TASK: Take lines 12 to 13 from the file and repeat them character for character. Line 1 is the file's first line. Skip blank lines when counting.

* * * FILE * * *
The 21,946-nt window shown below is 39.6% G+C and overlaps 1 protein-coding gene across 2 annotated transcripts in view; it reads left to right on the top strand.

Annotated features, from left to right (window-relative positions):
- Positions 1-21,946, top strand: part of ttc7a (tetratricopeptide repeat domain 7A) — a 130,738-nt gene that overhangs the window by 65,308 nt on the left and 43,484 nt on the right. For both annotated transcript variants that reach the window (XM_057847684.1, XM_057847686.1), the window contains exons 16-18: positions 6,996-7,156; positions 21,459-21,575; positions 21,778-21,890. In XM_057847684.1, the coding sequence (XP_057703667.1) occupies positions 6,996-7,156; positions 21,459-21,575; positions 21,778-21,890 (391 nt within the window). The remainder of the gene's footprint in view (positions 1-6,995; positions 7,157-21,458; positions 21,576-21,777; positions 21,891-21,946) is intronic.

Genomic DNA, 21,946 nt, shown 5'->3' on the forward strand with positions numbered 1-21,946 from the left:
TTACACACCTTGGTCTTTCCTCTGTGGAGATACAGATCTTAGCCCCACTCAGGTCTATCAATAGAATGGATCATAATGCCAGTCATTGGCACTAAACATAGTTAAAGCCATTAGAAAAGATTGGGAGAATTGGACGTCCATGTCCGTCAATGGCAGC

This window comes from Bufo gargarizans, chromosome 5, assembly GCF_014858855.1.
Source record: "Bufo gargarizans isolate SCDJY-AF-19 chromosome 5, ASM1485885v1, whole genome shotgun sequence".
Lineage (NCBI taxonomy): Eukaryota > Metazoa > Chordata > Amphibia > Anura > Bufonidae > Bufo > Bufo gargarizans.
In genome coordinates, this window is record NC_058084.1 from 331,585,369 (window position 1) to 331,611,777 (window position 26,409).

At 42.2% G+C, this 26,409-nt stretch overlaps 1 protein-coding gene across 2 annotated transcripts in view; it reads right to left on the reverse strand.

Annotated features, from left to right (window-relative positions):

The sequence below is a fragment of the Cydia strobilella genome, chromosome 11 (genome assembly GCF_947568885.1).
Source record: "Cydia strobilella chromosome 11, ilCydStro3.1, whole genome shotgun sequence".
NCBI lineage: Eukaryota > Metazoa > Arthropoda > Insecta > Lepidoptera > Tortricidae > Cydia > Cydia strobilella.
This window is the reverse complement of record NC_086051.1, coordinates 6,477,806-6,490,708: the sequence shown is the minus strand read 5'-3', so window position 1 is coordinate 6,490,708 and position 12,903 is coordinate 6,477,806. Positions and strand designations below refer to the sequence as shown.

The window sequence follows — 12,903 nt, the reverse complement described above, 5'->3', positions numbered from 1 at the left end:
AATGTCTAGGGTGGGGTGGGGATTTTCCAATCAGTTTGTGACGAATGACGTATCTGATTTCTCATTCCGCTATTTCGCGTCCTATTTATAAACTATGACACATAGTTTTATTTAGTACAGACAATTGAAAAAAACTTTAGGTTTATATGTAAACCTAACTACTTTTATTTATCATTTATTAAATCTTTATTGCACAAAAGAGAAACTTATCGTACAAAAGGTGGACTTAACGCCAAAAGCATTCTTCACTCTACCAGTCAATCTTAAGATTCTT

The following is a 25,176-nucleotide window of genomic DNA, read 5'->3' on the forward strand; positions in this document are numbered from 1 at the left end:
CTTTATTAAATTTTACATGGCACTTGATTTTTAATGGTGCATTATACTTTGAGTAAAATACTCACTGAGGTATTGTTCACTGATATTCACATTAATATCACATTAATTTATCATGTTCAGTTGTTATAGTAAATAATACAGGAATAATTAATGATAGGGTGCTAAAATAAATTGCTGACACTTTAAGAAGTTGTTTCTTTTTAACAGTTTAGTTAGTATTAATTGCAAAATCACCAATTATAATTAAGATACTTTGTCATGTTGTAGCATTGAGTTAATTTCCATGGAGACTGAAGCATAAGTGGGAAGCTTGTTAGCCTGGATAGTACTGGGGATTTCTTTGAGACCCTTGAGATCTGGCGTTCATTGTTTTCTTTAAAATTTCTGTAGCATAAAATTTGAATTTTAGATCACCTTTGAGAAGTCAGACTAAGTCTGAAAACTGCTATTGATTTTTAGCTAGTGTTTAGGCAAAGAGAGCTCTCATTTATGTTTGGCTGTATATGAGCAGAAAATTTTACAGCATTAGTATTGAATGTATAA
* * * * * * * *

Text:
The sequence below is a fragment of the Cydia strobilella genome, chromosome 11 (genome assembly GCF_947568885.1).
Source record: "Cydia strobilella chromosome 11, ilCydStro3.1, whole genome shotgun sequence".